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Rapid Pressure Swing Adsorption Process for Production of Oxygen-Enriched Air

IP.com Disclosure Number: IPCOM000019345D
Publication Date: 2003-Sep-11
Document File: 5 page(s) / 652K

Publishing Venue

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Abstract

Low to medium purity oxygen-enriched air containing 23-50 mole% oxygen has many applications in the chemical, metallurgical and environmental industries. These include enhanced combustion in burners, furnaces and cupolas, controlled oxidation in chemical and biochemical reactors, sewage treatment, aquaculture, etc.

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Rapid Pressure Swing Adsorption Process

for Production of Oxygen-Enriched Air

         Low to medium purity oxygen-enriched air containing 23-50 mole% oxygen has many applications in the chemical, metallurgical and environmental industries. These include enhanced combustion in burners, furnaces and cupolas, controlled oxidation in chemical and biochemical reactors, sewage treatment, aquaculture, etc.

         A novel rapid pressure swing adsorption (RPSA) process to directly produce 23-50 mole% O2 enriched product gas from ambient air was disclosed in U.S. Patent 5,071,449. The process uses a single adsorber vessel which contains one or more pairs of shallow adsorbent layers separated by perforated metal plates. Each layer consists of a sublayer of a desiccant at the feed air end for removal of water from the ambient air and a sublayer of a zeolite for selective adsorption of nitrogen from the dry air. Each layer is cyclically subjected to sequential steps of (a) simultaneous pressurization-adsorption and (b) simultaneous depressurization-purge with O2 enriched gas. Figure 1 is a schematic diagram of the process using a two layer adsorber. Compressed air is fed to one layer of the adsorbent which undergoes step a of the process and produces an oxygen enriched gas. A part of this gas is withdrawn as product gas and the balance is used to purge the companion layer undergoing step (b) after the purge O2 gas pressure is reduced across the perforated plate. A nitrogen enriched waste gas is also produced by the process.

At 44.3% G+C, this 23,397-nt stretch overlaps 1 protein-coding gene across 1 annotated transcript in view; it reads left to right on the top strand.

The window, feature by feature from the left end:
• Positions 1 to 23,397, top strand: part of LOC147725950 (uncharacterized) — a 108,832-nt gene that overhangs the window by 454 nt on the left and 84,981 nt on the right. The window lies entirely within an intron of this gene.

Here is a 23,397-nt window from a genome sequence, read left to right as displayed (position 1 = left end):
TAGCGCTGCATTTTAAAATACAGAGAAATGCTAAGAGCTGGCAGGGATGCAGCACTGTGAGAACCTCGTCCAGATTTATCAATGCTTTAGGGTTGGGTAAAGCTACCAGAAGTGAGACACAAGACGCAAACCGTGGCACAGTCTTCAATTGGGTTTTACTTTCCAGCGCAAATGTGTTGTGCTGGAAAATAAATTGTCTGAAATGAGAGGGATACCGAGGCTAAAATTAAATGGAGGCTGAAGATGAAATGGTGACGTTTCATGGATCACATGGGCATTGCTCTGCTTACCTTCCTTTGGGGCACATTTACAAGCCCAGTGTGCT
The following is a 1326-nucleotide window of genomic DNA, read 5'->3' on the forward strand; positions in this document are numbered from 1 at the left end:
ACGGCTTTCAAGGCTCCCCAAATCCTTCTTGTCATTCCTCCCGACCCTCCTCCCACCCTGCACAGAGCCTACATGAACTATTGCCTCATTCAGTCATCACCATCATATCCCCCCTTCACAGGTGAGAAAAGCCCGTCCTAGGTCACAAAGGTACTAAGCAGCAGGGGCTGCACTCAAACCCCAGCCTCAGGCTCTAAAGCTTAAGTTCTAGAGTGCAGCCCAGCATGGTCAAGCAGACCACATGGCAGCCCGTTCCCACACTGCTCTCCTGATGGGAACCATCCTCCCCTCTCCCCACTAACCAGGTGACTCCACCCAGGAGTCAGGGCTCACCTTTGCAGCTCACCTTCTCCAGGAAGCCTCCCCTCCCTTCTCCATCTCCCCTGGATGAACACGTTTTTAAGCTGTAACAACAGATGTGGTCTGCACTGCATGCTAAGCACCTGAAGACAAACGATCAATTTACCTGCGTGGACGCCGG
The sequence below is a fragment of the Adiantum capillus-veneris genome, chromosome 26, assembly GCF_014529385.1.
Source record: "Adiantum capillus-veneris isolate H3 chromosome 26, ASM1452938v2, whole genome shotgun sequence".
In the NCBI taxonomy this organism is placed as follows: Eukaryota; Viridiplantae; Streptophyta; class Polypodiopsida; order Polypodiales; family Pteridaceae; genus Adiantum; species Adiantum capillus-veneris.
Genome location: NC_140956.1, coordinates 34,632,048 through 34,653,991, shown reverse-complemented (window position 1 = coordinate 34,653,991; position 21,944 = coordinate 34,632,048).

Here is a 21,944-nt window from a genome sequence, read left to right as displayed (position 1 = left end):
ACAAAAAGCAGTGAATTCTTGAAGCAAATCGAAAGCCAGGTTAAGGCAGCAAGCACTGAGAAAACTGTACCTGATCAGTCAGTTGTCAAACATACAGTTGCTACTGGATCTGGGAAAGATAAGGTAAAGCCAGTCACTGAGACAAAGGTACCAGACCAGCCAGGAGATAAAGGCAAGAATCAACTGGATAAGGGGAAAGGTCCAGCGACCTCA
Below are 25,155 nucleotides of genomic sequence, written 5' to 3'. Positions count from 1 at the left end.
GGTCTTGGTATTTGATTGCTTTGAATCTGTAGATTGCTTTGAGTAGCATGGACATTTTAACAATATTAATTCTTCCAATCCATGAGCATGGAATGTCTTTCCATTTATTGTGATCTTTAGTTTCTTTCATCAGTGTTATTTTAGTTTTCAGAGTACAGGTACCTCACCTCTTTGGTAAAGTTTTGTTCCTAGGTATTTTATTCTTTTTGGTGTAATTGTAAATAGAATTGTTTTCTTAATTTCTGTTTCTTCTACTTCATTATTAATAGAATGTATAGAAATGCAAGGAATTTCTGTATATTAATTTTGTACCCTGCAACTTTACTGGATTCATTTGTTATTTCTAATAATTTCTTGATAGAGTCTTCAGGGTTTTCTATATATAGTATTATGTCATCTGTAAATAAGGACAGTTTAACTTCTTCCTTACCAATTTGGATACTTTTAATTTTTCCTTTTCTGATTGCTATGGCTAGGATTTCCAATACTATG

A total cycle time of 8-12 seconds is used, of which 4-6 seconds are used for steps (a) and (b). Consequently, the specific oxygen production rate (volume/volume of total adsorbent/time) from the RPSA process is increased by more than an order of magnitude compared to that from a conventional pressure swing or vacuum swing adsorption process for production of O2. This translates to an order of magnitude reduction in the adsorbent inventory. For example, the process can produce more than 250 liters/liter/hour of 50% O2 enriched air using NaX as the adsorbent [1]. The oxygen recovery and specific cyclic production capacity by the RPSA process as functions of feed air pressure and O2 product composition are given by Figure 2.

         The RPSA process removes water from the compressed feed air as well as separates the air into the oxygen enriched product gas. This requires that the feed air be compressed to at least 25 psig so that the pressure swing drying of the compressed air can be carried out efficiently. Thus, a minimum amount of compression energy is necessary to operate the above described RPSA process.

         The purpose of this article is to describe a new embodimen...